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Avian Flu News Tracker
posted by admin on 22/05/06
Sunday, May 21
3:30 p.m.: The WSJ's Nicholas Zamiska reports. The WHO formally endorsed the use of an older type of antiviral drug alongside Tamiflu to treat some bird flu patients, capping a months-long reassessment of often-ambiguous data suggesting the older drugs might still have promise. The endorsement of amantadine and rimantadine, part of a 138-page report released on Friday with treatment recommendations, comes as doctors continue to wrestle with H5N1.
Saturday, May 20
9:30 p.m.: Federal scientists have started testing migratory birds for signs of a dangerous bird flu that could show up on this continent this spring. The testing of shorebirds began Wednesday on an Anchorage coastal wildlife refuge, said Bruce Woods, spokesman with the U.S. Fish and Wildlife Service.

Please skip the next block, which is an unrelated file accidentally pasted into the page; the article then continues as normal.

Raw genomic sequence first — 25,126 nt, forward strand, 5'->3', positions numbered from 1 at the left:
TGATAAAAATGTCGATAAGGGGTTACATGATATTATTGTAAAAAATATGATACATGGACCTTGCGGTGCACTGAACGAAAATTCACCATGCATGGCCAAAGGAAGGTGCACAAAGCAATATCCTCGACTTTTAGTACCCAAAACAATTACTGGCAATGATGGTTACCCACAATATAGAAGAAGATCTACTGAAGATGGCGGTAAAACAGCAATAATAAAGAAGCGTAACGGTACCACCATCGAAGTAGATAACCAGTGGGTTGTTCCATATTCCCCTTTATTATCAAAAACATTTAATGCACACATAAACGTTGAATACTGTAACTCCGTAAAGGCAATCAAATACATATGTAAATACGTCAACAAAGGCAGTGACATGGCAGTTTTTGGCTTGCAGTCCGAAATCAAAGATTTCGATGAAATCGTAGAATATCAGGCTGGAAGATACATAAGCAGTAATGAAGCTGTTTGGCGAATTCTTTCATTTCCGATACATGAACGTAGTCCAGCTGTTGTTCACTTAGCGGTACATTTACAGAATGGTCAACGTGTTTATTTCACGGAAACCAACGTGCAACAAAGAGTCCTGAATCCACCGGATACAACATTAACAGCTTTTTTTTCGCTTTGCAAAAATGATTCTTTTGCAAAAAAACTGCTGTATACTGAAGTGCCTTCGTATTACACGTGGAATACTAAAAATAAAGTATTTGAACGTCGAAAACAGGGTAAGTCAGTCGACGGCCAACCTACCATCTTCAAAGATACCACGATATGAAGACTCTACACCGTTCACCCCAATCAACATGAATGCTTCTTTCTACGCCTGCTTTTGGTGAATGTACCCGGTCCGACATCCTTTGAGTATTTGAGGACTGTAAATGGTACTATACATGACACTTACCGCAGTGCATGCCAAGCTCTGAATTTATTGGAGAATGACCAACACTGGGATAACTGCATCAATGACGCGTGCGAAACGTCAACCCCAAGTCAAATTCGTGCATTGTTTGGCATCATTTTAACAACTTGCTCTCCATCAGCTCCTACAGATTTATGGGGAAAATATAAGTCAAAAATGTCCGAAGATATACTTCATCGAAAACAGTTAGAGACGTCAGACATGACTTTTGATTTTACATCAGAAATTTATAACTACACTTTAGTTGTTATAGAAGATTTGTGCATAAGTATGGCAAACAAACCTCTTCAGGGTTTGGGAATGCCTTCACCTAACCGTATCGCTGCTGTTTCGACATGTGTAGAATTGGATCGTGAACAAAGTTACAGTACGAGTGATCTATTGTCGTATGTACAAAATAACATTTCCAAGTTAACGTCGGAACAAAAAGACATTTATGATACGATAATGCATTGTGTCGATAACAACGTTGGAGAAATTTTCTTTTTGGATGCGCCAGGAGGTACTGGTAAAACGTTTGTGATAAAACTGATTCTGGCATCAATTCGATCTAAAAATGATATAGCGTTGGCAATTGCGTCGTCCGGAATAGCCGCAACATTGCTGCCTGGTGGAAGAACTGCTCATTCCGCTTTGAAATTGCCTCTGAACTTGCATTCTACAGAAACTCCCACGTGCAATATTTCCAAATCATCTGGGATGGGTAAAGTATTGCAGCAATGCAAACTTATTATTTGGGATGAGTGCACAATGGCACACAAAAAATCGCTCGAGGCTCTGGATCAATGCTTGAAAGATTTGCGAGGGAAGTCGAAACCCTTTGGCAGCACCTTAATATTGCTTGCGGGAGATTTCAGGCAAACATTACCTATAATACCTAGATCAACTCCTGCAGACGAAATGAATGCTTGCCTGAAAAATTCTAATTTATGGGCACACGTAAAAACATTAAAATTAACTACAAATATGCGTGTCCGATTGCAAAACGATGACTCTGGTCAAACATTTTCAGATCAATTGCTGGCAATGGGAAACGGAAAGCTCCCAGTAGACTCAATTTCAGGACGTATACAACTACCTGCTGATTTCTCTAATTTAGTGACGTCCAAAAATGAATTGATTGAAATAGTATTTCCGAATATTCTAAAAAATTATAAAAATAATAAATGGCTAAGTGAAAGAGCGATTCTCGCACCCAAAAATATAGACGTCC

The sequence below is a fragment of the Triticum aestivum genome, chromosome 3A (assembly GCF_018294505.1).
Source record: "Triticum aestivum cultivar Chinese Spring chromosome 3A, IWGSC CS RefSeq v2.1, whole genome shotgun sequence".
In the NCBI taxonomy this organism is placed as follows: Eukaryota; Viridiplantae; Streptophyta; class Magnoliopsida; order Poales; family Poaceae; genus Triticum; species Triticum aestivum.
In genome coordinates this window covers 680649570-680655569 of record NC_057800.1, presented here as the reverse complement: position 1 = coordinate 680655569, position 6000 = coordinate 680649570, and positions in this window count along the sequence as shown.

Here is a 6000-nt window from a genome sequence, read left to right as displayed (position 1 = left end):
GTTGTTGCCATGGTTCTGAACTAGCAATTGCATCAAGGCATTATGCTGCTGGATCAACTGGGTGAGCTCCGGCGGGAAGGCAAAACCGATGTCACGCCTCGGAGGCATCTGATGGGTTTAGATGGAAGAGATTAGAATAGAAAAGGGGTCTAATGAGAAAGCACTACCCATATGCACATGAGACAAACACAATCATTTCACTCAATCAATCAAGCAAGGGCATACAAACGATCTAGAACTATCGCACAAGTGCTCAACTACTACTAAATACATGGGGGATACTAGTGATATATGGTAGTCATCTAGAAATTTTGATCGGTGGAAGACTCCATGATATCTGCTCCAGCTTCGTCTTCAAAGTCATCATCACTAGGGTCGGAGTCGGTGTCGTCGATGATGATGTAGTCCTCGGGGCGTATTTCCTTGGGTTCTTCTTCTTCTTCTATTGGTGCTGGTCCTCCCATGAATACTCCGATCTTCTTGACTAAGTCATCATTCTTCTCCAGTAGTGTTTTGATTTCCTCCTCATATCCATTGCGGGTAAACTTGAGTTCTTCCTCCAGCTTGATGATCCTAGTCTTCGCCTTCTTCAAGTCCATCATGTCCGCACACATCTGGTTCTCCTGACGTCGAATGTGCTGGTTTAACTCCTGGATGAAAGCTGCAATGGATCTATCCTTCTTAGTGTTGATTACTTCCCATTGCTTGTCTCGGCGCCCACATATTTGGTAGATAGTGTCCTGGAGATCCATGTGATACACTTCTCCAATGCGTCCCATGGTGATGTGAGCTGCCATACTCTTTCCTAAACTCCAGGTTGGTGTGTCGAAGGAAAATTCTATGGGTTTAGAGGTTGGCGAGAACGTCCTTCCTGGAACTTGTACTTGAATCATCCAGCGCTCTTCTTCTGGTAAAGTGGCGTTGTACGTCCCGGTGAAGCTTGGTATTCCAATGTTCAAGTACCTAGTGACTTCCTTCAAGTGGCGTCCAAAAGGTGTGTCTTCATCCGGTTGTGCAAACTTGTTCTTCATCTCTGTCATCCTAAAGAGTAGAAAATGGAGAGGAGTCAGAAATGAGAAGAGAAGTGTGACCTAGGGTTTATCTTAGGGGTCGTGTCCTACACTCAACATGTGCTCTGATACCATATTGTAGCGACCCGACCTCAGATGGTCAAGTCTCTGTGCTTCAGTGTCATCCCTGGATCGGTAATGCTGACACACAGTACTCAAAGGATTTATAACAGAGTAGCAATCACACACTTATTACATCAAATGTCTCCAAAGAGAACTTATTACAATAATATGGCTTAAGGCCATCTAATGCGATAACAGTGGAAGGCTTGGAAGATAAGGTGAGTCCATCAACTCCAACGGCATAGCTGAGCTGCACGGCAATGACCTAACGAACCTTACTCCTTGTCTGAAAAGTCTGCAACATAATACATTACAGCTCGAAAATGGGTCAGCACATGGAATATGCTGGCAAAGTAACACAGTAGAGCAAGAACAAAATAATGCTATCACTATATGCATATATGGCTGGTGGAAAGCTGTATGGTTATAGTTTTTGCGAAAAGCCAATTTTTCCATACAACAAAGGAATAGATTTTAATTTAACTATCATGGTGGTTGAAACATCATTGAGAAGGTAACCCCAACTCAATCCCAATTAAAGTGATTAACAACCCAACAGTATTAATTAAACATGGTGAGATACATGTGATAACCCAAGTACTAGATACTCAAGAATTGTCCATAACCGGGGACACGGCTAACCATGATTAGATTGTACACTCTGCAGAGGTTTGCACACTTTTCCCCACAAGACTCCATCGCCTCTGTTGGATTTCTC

Friday, May 19
12:15 p.m.: The avian-flu crisis is likely to last for several years, the U.N. Food and Agriculture Organization's top veterinary official said. Despite the potential for a human pandemic, the toll on bird populations, the poultry industry and regional economies will be immense, Joseph Domenech warned.
10:10 a.m.: Exports of Danish poultry to South Korea, Russia, Singapore, Japan and Ukraine will cease after Denmark confirmed that it has its first case of H5N1 in domesticated birds. More than three-quarters of Denmark's poultry is exported. The outbreak was in a backyard poultry flock on the central island of Funen. Denmark previously had confirmed 47 cases of H5N1 in wild birds.
9:55 a.m.: Bird flu is suspected in the deaths of nearly 170 poultry in a Siberian village. Russia recorded its first cases of bird flu in Siberia last year, and has registered no cases of human infection.
6 a.m.: The WHO confirmed two more human deaths from H5N1 in Indonesia -- one of them from a family on Sumatra island that has already lost four members to the disease, officials said Friday. Indonesia's health minister stressed that there isn't human-to-human transmission of the disease on Sumatra island. He said the family cluster was infected from poultry.
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